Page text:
This is what Barack Obama represents to me, and thousands of other immigrants, and children of immigrants. This is what Barack Obama represents to the many Africans, South Americans, Canadians, Brits, and Australians who have excitedly pressed me for details about the election in the past weeks. For us, Barack Obama is a symbol of what makes me proudest to be an American: the fact that we truly are a multicultural nation. That we are a nation where thousands of races and religions live together in peace. That we are country where you can eat Korean Barbecue and then drive up La Brea for Iranian ice-cream. That it doesn't matter if your parents came from Kenya, or India, or North Dakota; you CAN still become president.

And in the end, that's why I teared up a little as I checked Obama's name. I may not want to be president anymore, but somewhere out there, I know a young child of immigrants is now free to dream big.

No matter who you are voting for, may you vote with the same sense of pride that I felt.


Joyce said...

Arduous, as you know, I'm voting for the other guy, because of where I stand on certain issues, NOT because I think Sen. Obama is a bad person. BUT, if, as appears likely, Sen. Obama wins tomorrow, I will rejoice that we have finally proven that we can elect a person of color to our highest office. It would be nice to have that hurdle behind us.

Burbanmom said...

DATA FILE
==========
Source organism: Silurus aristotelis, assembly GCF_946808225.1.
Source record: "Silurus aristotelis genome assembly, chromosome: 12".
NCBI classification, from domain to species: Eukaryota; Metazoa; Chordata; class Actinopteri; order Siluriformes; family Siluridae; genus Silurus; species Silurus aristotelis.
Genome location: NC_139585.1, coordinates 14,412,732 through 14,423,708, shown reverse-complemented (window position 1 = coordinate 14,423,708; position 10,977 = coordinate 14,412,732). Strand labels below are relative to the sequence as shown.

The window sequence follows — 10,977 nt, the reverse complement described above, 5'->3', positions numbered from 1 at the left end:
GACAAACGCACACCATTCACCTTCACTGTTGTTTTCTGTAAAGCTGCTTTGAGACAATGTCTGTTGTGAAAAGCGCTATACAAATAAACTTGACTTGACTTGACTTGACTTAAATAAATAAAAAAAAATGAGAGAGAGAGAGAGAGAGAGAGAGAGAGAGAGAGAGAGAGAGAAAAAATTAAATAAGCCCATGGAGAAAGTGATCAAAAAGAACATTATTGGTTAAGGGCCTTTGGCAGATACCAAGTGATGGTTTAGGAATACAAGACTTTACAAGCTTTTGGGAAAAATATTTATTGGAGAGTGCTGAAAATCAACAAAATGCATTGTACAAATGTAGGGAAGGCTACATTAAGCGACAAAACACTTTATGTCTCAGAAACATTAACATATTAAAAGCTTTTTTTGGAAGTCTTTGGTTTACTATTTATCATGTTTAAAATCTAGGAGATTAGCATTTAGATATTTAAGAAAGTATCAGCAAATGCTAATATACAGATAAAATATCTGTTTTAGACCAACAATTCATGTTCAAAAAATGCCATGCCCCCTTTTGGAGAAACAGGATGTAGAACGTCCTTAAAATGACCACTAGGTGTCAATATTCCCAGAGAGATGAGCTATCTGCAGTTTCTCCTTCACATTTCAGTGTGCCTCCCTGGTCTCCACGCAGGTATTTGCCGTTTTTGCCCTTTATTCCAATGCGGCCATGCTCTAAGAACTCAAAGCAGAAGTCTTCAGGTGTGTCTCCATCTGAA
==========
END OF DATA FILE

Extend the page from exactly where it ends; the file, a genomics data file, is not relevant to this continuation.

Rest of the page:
Great post, Arduous. I can tell, however, that you're definitely a few years younger than I - for your list failed to include "Solid Gold Dancer" as most 35+ year old women would have had that at the top of their dream-job list :-)

I too will proudly be checking off Obama's name tomorrow and I couldn't be more excited for our country! Now if we could just keep hateful folks from trying to disenfranchise black, immigrant and poor voters, we'd REALLY be making progress. ;-)

Green Bean said...

Now I know why I love you! I too dreamed of being President for years and years. Ah well.

Like you, I am voting for Obama. Like you, I think everyone - no matter where they fall on the political spectrum - should work toward a healthier planet and I am happy to see people doing that.

One of the great things about this election has been that, while an African American is in the race for the most important office in the land, many people often forget that he is African American. I do think we as a culture are moving toward, maybe not color blindness, but acceptance and tolerance. That is why, no matter what happens with Prop 8 tomorrow (and I hope its a NO), I believe we will twenty to thirty years from now, we'll shake our heads and wonder that people ever cared about such a thing.